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Photograph: Andrew Tess

Artist Daniel Arsham on art, alchemy and Doc Brown’s DeLorean

Along with other works, Arsham recreates Doc Brown’s DeLorean to show how the present becomes the past in the future

Written by
Paul Laster

Celebrated for his re-creations of degraded pop-cultural artifacts in stone, crystals and volcanic ash, Daniel Arsham makes art that looks as though it was just discovered in an archaeological dig. That’s certainly the case with his current show at Perrotin New York on the Lower East Side: The Brooklyn-based artist presents a series of sculptures that includes a replica of the legendary DeLorean from Back to the Future. Recently, Arsham sat down with Time Out New York to discuss the show, Ferris Bueller’s Day Off and the role of alchemy in his art.

Your pieces seem to have a quality that might be called retro-futuristic. How do you see it?
A lot of my work has to do with a consideration of time and how archaeology looks at past civilizations. I’m trying to reverse-engineer that process to our own time. When I take a present-day object and make it appear like an ancient relic from the future, it creates a sense of temporal dislocation. It’s unsettling and interesting at the same time.

Photograph: Andrew Tess

But the finished pieces don’t really look like they’ve been excavated.
No, but I didn’t want to just take an object and distress it to look old. I wanted to represent what a present-day object would look like in the future. So, the pieces are made from materials that we associate with geology, including volcanic ash and crystals—things that we imagine forming over a long period. I think that lends everything a visceral sense of time.

Photograph: Andrew Tess

Would you call your work dystopian?
I don’t know if I would. Whether there’s some kind of disaster or not, everything becomes degraded with age, and that fact makes what I do seem less dark.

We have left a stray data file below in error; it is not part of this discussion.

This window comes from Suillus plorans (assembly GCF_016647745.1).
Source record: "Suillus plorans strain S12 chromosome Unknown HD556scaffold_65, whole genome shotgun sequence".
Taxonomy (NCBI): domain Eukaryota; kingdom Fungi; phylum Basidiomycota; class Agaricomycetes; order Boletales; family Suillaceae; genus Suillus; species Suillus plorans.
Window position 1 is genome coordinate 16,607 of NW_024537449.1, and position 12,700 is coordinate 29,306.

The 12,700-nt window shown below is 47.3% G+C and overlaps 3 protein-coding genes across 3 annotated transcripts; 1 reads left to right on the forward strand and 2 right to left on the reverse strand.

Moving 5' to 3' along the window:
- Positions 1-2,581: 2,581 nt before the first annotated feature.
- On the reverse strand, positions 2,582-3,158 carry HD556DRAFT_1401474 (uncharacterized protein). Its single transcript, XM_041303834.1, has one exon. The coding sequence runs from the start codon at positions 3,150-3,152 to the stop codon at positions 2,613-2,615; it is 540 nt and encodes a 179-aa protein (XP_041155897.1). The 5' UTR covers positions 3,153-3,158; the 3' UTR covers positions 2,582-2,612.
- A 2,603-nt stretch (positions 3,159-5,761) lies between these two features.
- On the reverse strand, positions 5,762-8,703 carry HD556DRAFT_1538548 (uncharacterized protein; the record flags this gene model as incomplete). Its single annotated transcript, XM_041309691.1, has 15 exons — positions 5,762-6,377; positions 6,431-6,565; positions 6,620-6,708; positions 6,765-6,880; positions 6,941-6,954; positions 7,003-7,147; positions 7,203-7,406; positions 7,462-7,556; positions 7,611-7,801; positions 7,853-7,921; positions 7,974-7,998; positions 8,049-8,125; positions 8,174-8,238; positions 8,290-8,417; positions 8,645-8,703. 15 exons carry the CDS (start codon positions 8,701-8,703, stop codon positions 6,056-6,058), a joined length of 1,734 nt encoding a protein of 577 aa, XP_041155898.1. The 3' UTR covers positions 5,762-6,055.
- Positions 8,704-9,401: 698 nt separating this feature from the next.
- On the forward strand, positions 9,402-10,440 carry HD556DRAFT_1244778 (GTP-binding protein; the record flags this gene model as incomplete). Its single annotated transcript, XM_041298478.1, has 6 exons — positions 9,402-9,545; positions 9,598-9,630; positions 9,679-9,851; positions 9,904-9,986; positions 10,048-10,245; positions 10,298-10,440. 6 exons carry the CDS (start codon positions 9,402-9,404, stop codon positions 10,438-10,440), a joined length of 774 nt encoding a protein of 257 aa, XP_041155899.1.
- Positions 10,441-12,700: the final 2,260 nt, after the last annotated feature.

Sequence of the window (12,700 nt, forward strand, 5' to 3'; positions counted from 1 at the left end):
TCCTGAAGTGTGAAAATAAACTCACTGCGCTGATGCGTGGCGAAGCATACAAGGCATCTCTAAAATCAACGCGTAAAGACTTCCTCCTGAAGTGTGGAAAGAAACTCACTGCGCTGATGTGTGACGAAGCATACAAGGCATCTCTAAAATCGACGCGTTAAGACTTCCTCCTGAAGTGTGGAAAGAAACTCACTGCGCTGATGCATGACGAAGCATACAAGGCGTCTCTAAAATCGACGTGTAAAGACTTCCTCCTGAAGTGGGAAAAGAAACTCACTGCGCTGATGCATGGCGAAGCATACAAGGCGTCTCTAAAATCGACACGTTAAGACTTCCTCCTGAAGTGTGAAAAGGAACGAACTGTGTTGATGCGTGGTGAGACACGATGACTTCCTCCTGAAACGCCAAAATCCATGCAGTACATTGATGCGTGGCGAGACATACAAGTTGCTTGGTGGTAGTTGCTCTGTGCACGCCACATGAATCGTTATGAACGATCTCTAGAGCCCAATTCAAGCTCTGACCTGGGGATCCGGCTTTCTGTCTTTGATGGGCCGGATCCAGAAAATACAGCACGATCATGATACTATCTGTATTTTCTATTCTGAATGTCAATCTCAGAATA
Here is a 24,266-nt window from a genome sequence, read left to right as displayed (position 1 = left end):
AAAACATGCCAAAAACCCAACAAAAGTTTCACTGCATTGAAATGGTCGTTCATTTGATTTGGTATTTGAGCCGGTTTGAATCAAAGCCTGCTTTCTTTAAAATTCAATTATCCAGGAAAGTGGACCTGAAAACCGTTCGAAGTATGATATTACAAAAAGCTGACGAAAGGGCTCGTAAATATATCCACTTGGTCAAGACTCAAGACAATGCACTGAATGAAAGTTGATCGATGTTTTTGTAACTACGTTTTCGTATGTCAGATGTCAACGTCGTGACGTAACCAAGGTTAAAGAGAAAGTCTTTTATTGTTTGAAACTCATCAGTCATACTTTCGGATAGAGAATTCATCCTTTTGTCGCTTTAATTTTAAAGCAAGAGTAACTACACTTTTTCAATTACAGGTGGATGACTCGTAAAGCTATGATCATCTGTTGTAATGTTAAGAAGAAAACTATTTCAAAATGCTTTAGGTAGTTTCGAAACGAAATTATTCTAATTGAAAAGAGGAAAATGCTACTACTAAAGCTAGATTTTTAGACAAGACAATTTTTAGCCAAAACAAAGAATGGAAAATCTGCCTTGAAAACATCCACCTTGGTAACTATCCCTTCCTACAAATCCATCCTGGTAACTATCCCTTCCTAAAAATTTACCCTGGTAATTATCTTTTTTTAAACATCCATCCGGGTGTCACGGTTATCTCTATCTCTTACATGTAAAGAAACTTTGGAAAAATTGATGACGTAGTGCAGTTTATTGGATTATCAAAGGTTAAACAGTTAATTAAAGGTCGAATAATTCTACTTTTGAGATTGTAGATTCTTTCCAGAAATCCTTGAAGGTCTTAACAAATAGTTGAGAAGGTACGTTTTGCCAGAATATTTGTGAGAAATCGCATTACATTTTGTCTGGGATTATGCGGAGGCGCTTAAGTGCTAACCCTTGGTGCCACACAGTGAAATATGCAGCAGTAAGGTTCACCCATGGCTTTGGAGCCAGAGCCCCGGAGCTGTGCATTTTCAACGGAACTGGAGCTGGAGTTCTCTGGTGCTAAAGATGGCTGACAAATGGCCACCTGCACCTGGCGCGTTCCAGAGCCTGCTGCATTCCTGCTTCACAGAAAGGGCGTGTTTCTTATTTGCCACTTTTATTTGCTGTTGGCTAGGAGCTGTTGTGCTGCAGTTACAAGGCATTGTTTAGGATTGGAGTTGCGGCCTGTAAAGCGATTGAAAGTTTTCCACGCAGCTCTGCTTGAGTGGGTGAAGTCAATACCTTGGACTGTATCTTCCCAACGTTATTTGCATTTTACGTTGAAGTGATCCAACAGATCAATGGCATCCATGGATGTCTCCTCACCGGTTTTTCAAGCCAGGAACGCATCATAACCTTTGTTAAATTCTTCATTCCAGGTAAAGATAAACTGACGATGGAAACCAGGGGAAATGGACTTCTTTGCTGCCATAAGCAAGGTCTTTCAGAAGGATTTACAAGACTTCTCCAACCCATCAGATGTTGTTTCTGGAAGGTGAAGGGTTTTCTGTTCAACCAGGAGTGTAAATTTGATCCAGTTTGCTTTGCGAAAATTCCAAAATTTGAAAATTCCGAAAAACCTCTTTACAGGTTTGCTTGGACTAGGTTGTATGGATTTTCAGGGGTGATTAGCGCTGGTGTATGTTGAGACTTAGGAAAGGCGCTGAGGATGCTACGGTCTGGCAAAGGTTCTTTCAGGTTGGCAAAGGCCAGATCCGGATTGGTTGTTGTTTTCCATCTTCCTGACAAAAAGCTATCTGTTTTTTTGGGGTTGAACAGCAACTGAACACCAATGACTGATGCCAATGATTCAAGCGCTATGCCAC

Photograph: Andrew Tess

Arguably, the two life-size vintage cars—the 1981 DeLorean and the 1961 Ferrari—are the stars of the show. Why did you choose them?
Mainly, I was trying to activate people’s memories. Films play a big part there, and cars often have central roles in them. So, the DeLorean fit because of Back to the Future. But I was also interested in the man who built it, John DeLorean. He was a visionary whose creation became a perfect encapsulation of a failed future when his company went bankrupt. As for the Ferrari, it’s from Ferris Bueller’s Day Off. It was owned by the father of Bueller’s best friend, Cameron, for whom the car represented untouchable beauty. At one point, he goes on about how rare the car is and how his dad worked so hard to restore it. To which Bueller replies, “Well, it’s his fault he didn’t lock the garage.”

Photograph: Andrew Tess

You made holes that reveal crystals underneath the car’s bodies. Why?
Crystals are something we associate with growth. So, while the cars look like they are falling apart, are they disintegrating or are they achieving some kind of completion? That in-between state is something I’ve always focused on.

It’s kind of like alchemy.
Yes. Alchemy represents a transformation of material—in that sense, the transformation of material from purposeless dust to evocative object is magical.

Photograph: Andrew Tess

Daniel Arsham’s “3018” is at Perrotin New York through Oct 21 (

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